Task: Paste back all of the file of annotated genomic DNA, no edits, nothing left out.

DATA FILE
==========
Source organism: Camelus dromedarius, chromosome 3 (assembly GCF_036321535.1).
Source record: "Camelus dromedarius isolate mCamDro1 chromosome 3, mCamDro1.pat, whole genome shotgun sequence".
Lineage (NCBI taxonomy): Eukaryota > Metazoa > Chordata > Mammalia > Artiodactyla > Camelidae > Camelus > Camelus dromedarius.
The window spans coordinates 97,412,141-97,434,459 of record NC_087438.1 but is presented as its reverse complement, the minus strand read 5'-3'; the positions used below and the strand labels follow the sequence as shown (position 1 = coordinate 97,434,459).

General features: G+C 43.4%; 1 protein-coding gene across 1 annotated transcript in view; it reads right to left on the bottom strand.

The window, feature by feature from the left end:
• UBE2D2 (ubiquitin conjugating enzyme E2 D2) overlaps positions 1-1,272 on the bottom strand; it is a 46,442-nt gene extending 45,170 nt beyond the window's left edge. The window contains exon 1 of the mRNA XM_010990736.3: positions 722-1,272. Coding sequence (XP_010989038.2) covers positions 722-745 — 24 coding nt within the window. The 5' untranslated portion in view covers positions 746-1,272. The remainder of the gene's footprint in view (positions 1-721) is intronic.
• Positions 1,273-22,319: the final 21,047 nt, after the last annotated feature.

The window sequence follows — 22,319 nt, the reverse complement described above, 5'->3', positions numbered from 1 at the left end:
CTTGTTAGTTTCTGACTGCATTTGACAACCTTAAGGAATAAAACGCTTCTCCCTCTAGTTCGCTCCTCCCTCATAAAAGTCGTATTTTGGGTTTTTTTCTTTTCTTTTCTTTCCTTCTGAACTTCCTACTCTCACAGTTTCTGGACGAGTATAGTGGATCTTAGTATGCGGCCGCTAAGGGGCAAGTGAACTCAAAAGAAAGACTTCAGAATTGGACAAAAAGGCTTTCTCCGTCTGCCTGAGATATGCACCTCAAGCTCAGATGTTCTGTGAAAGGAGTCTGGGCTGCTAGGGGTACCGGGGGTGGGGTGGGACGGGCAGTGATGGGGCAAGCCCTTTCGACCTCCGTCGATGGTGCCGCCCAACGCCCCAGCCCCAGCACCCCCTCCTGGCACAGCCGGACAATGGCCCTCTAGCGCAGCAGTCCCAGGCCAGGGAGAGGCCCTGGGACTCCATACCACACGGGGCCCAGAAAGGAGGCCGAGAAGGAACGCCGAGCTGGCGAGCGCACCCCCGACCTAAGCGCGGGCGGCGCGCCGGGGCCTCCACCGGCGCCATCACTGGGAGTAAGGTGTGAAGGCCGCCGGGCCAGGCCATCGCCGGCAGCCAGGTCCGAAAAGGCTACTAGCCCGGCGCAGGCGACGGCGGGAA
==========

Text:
Source organism: Camelus dromedarius, chromosome 3 (assembly GCF_036321535.1).
Source record: "Camelus dromedarius isolate mCamDro1 chromosome 3, mCamDro1.pat, whole genome shotgun sequence".
Lineage (NCBI taxonomy): Eukaryota > Metazoa > Chordata > Mammalia > Artiodactyla > Camelidae > Camelus > Camelus dromedarius.
The window spans coordinates 97,412,141-97,434,459 of record NC_087438.1 but is presented as its reverse complement, the minus strand read 5'-3'; the positions used below and the strand labels follow the sequence as shown (position 1 = coordinate 97,434,459).

General features: G+C 43.4%; 1 protein-coding gene across 1 annotated transcript in view; it reads right to left on the bottom strand.

The window, feature by feature from the left end:
• UBE2D2 (ubiquitin conjugating enzyme E2 D2) overlaps positions 1-1,272 on the bottom strand; it is a 46,442-nt gene extending 45,170 nt beyond the window's left edge. The window contains exon 1 of the mRNA XM_010990736.3: positions 722-1,272. Coding sequence (XP_010989038.2) covers positions 722-745 — 24 coding nt within the window. The 5' untranslated portion in view covers positions 746-1,272. The remainder of the gene's footprint in view (positions 1-721) is intronic.
• Positions 1,273-22,319: the final 21,047 nt, after the last annotated feature.

The window sequence follows — 22,319 nt, the reverse complement described above, 5'->3', positions numbered from 1 at the left end:
CTTGTTAGTTTCTGACTGCATTTGACAACCTTAAGGAATAAAACGCTTCTCCCTCTAGTTCGCTCCTCCCTCATAAAAGTCGTATTTTGGGTTTTTTTCTTTTCTTTTCTTTCCTTCTGAACTTCCTACTCTCACAGTTTCTGGACGAGTATAGTGGATCTTAGTATGCGGCCGCTAAGGGGCAAGTGAACTCAAAAGAAAGACTTCAGAATTGGACAAAAAGGCTTTCTCCGTCTGCCTGAGATATGCACCTCAAGCTCAGATGTTCTGTGAAAGGAGTCTGGGCTGCTAGGGGTACCGGGGGTGGGGTGGGACGGGCAGTGATGGGGCAAGCCCTTTCGACCTCCGTCGATGGTGCCGCCCAACGCCCCAGCCCCAGCACCCCCTCCTGGCACAGCCGGACAATGGCCCTCTAGCGCAGCAGTCCCAGGCCAGGGAGAGGCCCTGGGACTCCATACCACACGGGGCCCAGAAAGGAGGCCGAGAAGGAACGCCGAGCTGGCGAGCGCACCCCCGACCTAAGCGCGGGCGGCGCGCCGGGGCCTCCACCGGCGCCATCACTGGGAGTAAGGTGTGAAGGCCGCCGGGCCAGGCCATCGCCGGCAGCCAGGTCCGAAAAGGCTACTAGCCCGGCGCAGGCGACGGCGGGAA